Violin Bowing: Detache, Staccato, Legato, And Tenuto

Play it, then say it

Hi everyone! What I do here at Musilesson has a method to the madness. I like to teach you how to do things, then name what you’re doing. Right now, I’m going to talk to you about Detache bowing, Staccato bowing, Legato bowing, and Tenuto. It’s important to know these four techniques since we just learned how to bow on the violin.

Detache bowing

Detache simply means “separated” or “detached”. This bow stroke applies to any note/bow we use that is not connected to another note/bow. However, you’re going to find that it’s not so simple. There are a number of different Detache bow strokes for the violin because any bow that does not have an intentional “connected” feel or sound to it is technically Detache. Martele is an example of a Detache bowing. For this reason, there is no all-encompassing “detache” marking. There are marks associated with individual techniques.

Do you remember our “alternate bowing” that we talked about previously in Stage 1? Well, that’s an example of Detache bowing. Each note will be bowed with opposite direction bowing. It’s important to know this. Now, even though they are different bow directions, we want to make sure we are not accenting any of the bow direction changes. In other words, you don’t want anyone to know that you are changing directions, so you want to make this happen as smoothly as possible.

Staccato bowing

The next technique we are going to talk about is Staccato on the violin. The word Staccato and it’s meaning comes from two words in Italian, Staccare (to detach), and attaccare (to attack). Staccato is when each note intentionally sounds disconnected, signified by a shortened duration. Staccato markings appear as dots above or below each note.

Now, it’s important to note that staccato does NOT mean that we heavily attack the note. It simply means to play the note shorter than written. You’ll know you’re doing it correctly because there will be a brief moment of silence between each staccato note.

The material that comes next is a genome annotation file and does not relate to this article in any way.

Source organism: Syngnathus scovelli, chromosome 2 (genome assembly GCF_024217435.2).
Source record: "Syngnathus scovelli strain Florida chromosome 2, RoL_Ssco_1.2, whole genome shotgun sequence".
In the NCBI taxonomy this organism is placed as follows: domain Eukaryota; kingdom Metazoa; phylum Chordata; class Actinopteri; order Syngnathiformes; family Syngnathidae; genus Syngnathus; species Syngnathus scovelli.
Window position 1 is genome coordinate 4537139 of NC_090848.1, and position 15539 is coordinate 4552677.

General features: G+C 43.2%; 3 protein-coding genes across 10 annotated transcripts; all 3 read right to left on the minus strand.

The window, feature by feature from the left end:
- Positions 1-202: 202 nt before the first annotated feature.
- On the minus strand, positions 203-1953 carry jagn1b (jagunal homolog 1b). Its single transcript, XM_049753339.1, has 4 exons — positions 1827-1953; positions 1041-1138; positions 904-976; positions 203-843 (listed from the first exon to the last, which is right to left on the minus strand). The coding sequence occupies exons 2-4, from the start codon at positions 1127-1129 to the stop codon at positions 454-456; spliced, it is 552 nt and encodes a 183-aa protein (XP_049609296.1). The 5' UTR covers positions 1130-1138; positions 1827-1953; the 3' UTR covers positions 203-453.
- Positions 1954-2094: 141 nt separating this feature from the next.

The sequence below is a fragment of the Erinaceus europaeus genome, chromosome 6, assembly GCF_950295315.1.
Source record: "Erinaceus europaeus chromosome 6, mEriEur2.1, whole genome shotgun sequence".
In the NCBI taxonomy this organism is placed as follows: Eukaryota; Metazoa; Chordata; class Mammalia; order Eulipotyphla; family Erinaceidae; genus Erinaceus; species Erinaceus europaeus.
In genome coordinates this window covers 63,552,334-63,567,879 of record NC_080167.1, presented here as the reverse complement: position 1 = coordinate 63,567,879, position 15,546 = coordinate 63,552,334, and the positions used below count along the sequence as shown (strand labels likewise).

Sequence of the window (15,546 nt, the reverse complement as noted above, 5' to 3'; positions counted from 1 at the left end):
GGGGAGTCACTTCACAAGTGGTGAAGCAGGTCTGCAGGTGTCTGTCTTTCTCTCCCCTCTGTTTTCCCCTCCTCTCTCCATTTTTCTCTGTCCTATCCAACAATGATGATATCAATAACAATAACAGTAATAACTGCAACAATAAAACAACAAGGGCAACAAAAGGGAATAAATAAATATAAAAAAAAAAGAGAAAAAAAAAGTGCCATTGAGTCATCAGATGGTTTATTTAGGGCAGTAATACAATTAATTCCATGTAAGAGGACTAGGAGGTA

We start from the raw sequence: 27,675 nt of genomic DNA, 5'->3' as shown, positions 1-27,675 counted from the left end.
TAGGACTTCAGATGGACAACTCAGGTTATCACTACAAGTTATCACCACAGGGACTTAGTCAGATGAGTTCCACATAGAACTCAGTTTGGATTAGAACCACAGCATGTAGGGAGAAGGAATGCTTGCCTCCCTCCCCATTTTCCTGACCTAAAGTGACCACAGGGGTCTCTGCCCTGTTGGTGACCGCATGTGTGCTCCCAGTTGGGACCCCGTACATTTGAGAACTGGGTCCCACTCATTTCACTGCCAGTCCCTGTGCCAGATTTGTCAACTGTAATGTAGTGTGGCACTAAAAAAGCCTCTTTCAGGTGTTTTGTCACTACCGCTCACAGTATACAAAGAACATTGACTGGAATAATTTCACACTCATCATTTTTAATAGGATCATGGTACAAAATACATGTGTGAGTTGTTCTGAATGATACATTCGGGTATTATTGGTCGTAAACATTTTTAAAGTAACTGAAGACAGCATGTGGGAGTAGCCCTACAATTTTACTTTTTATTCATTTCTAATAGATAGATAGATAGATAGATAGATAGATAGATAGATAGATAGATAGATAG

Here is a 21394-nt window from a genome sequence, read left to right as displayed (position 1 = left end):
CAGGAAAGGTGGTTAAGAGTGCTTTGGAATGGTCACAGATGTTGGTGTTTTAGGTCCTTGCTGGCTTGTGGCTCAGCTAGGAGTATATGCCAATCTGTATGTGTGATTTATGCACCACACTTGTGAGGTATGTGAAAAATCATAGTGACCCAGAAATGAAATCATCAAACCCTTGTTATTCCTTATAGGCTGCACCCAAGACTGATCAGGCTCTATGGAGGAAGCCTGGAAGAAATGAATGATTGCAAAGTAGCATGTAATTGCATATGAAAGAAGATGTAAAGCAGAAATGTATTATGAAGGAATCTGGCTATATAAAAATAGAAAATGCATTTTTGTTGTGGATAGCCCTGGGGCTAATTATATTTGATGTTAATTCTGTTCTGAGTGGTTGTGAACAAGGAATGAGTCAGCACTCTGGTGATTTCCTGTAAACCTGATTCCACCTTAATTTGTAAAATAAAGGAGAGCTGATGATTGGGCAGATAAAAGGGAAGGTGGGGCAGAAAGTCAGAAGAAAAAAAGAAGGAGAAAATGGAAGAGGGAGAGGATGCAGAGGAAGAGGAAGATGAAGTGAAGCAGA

Legato bowing

Our next discussion is on Legato. Legato literally means “tied together” in Italian. When you play Legato, you want there to be no sound, accent, or distinction between notes or when changing notes. Legato can take on the form of slurs, or ties (when multiple notes are played in one bow direction).

The Legato marking can also be played over separate notes using detached (alternate) bowings, and the goal is the same: make sure no one can tell that you’re changing directions with your bow. With simple Detache, we want the strokes to sound smooth and the goal is the same for Legato.

However, the Legato marking means that we want the bows and the notes to have a completely connected feel. We do not want there to be any time between the notes. So, for example, a quarter note will end and the next quarter note will imperceptibly begin immediately. Main word: “connected”. That’s our goal for Legato.


This is where Tenuto comes in. Tenuto is a marking that is the opposite of the Staccato marking. It is designated by a short, horizontal line above or below the head of the note. While Staccato means “to separate”, Tenuto means “to hold”. This literally translates to our holding the note out for it’s full value. No shortening of the note here.

Tenuto works hand in hand with Legato. It compliments Legato and is simply another level of direction from the composer to you on how to play their music as they desire. Tenuto and Staccato work together to create variety in songs and you’ll find that you use them very frequently.

Admittedly, this has more to do with our reading sheet music. But that’s why I’m telling this to you now. Im going to show you how these techniques are played, so that you’re ready to learn their symbols when we step into sight reading sheet music, which is coming soon.

Final thoughts

I hope this helps you all out. Remember to practice using these techniques every day after watching the accompanying video. Watch and listen, then play. I’ve included the symbols for each of these techniques in this article, but they aren’t going to be a main focal point just yet. For right now, I just want you to play along and get comfortable with each technique. Have fun with these and try applying them to some of your favorite songs. See you all in the next article!

Facebook Comments
Enjoyed this video?
"No Thanks. Please Close This Box!"